The tuk-tuk mostly putters along for about an hour as it winds through hills with spectacular views – including terraced rice fields, & road-hugging villages – though it occasionally belts along at top speed – guesstimated to be ‘around 50-60 km/h’ according to both Karl & Roly – only slowing down to almost-a-dead-stop so as to negotiate a one-lane wooden bridge, or two; or for the driver to pay over money at a tuk-tuk checkpoint.



Once past the parking point & ticket buying booth, following along well-trodden pathways & across solid bridges


we find the falls become incrementally more beautiful & photogenic the higher we trace its tiers.



The pools are peacock blue, & clear. The water is mountain-chill cool. And there are so many opportunities for our cameras to be engaged capturing the wonderful displays of Mother Nature at her best that my memory card is soon full so I have to then erase some to make space for something even better.

We stop short of the final section because it requires time spent negotiating the ‘Trekking Way,’ & and anyway I’ve possibly been that way before in 2010 (though from the opposite direction, & starting in the village of Ban Long).


It’s when the young girls tell me about balancing their way across a length of bamboo spanning the spillway I know it’s definitely the place I’d  visited during a cross-country trek towards the Falls & our final meeting point  – the swimming hole with the ladder built onto the slippery-smooth tree limb & the notched rope suspended somewhat out of reach – except for those endangering life & limb with an elongated precarious stretch, risking immersion in the waters below before one’s even touched the swing.

After taking too many photos from every possible angle – & more that will become reminders of our presence in yet-another Paradise abroad –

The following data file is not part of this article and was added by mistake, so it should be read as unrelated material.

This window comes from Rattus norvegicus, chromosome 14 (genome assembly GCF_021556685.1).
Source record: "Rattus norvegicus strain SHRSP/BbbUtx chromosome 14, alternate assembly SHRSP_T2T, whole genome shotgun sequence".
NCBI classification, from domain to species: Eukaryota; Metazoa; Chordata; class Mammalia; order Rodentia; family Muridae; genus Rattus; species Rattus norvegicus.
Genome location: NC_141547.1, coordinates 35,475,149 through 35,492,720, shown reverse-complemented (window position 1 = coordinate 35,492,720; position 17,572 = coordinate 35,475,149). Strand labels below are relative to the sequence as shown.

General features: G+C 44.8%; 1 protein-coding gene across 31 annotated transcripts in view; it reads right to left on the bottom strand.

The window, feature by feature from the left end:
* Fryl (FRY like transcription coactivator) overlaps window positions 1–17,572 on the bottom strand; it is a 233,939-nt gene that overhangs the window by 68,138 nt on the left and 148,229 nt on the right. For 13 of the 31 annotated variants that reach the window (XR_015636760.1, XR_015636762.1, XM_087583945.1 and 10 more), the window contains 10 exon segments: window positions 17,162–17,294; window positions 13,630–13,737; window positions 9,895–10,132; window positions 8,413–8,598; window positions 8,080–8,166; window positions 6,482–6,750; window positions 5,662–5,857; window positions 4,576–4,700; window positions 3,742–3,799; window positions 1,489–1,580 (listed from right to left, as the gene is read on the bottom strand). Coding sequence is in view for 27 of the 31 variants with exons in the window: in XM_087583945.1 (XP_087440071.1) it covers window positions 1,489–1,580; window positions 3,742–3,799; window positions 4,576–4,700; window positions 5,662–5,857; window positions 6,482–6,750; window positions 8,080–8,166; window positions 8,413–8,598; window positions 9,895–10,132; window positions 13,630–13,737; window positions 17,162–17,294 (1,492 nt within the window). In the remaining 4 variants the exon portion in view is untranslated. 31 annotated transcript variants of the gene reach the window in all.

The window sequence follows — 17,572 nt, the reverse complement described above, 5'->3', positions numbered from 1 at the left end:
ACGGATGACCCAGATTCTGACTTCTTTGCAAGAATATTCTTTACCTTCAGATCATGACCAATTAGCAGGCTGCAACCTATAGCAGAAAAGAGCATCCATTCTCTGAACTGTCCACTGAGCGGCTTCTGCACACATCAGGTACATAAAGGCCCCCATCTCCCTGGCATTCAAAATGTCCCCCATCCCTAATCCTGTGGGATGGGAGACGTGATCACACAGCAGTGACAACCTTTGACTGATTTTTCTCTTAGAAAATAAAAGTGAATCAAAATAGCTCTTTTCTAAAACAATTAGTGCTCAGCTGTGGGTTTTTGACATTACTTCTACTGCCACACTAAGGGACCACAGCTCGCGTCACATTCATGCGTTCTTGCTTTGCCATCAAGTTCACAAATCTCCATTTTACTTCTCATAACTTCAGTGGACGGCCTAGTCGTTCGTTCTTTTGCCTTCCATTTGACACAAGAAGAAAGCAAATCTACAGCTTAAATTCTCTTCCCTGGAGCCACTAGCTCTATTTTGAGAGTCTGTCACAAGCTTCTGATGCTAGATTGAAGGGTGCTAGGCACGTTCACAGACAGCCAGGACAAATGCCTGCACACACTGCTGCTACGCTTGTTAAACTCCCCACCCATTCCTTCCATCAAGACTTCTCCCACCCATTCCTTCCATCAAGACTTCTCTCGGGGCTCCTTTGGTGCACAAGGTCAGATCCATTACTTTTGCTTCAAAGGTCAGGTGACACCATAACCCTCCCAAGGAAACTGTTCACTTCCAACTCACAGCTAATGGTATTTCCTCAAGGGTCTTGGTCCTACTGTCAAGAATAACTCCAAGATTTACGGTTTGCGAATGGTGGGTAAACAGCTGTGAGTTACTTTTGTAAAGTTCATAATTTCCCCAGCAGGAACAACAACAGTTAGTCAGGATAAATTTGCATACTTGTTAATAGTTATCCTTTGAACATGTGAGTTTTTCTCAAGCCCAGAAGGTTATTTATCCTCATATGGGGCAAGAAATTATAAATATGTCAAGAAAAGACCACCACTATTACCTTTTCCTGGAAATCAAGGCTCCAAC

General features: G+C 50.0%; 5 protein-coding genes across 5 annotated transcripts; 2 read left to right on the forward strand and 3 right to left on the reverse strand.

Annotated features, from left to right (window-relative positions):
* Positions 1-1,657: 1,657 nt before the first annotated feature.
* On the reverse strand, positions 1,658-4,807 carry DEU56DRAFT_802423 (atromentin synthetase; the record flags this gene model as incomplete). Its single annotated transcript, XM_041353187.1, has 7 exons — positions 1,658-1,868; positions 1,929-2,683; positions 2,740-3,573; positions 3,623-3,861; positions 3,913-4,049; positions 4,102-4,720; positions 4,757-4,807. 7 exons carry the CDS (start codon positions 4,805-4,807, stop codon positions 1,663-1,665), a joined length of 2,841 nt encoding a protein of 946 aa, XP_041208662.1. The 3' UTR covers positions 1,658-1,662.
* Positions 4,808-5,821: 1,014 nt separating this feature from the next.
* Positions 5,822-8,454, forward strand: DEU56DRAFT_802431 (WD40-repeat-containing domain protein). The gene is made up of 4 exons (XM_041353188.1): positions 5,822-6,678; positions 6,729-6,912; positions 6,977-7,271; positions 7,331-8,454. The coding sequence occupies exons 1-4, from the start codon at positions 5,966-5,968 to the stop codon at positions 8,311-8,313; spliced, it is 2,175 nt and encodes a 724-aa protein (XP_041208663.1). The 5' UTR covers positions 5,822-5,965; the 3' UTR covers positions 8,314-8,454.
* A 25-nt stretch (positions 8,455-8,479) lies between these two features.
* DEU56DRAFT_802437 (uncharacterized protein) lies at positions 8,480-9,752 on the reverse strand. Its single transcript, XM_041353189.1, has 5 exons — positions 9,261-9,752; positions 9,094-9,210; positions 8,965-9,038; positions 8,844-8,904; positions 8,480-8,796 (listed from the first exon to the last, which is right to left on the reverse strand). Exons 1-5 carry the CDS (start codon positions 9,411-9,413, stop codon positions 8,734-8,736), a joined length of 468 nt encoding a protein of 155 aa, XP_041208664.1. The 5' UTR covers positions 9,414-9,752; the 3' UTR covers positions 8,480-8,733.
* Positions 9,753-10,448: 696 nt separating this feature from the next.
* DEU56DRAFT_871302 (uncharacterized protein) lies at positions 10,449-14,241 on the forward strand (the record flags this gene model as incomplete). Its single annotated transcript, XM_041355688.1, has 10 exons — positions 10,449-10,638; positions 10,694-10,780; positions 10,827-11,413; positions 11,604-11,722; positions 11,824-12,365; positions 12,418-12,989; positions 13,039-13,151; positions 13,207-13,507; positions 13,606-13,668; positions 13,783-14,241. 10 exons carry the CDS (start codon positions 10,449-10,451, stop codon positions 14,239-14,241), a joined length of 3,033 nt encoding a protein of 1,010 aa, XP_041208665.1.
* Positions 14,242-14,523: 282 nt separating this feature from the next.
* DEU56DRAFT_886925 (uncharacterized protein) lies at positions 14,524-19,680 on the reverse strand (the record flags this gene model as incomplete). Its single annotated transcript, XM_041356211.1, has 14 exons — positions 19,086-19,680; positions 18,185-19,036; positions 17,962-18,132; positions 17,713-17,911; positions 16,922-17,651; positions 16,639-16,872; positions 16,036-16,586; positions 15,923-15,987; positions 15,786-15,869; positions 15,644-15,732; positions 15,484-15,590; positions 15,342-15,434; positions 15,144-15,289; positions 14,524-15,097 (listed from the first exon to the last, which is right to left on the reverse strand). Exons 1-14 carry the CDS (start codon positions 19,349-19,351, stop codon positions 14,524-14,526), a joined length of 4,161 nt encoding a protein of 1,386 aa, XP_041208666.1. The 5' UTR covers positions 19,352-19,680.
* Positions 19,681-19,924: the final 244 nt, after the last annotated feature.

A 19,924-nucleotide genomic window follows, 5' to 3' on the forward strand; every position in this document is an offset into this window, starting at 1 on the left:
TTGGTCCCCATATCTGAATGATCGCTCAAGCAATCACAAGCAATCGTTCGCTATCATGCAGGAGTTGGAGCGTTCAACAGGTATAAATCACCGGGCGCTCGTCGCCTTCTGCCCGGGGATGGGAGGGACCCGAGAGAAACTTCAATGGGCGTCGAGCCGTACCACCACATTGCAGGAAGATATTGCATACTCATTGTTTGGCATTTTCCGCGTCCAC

Ben’s camera-finger similarly turns busier than a beaver building a dam of sticks …

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everything reflecting the blue-tinged existence he generally inhabits, until I bend his actions to my will & urge that he adds a touch of colour – & frivolity – to his compositions

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Of course, otherwise & elsewhere there’s also the relatively-free-roaming bears to see : the Malayan Moon Bears & the Laotian Sun Bears;


those rescued from  poachers possibly seeking bile to extract for medicine, perhaps  merely as a remedy for headaches.

Both species are relatively small in size compared to other Asiatic Black bears, as a row of replica figurines demonstrate.


We gather a few snack items at one of the marketplace stalls set up on the periphery of the parking area; though not the chicken bits  we notice grilling on bamboo skewers.

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Ben buys a long-sleeved tan shirt for 35,000 kip that’s similar to one purchased in Byron Bay. There’s even enough time to check out some impressive craftsmanship at one of the nearby artisans’ galleries.

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After the allocated two hours we gather at the tuk-tuk ready for the return journey; and all filled with stories to tell, the youngsters still dripping wet & chilled to the bone by the time we reach our Luang Prabang guesthouse & part with our requisite cash portions, each according to Karl’s calculations.

We make a quick dash through the temple grounds to the Joma Bakery for a very late snack round three, then set off to peruse the shops on Setthalath Road seeking out a place to burn my photos onto a DVD. Each place we locate finds the task impossible. I begin to think it might be time to upgrade my camera to one with a more-easily-recognisable memory card. Still we overcome the problem by transferring Ben’s photos onto a disc for 30,000 kip at a recommended DVD-burning joint on Phommathat Road, so freeing up his camera for our sunset viewing on Mount Phu Si, & in preparation for the up-coming Mekong journey.

We find ourselves at the rear entrance to the mountain, & walking up & along a path I never knew existed. What a serendipitous find! This is by far the more beautiful climb of Phu Si Mountain. Take a look at the wonderful variety of impressive Buddhas we found along the way:







Back in the Swing of Walking


I’ve not much spare time left in my days at present because, when I’m not climbing ladders trying to rid my life of pigeons, or knitting a triangle or square for the upcoming secretive Knitting Nannas Against Gas yarn-bombing event, I’m reading The Book Thief; flipping my way through the 500+ pages, tracing the tale related by Death while the characters live & breathe in my bedroom as I begin another pre-Summer morning beside a bedside lamp.

Though I do manage to grab an hour for something other than climbing, reading or knitting when Ben, my son, heads off to his karate class of an evening.This is how it goes …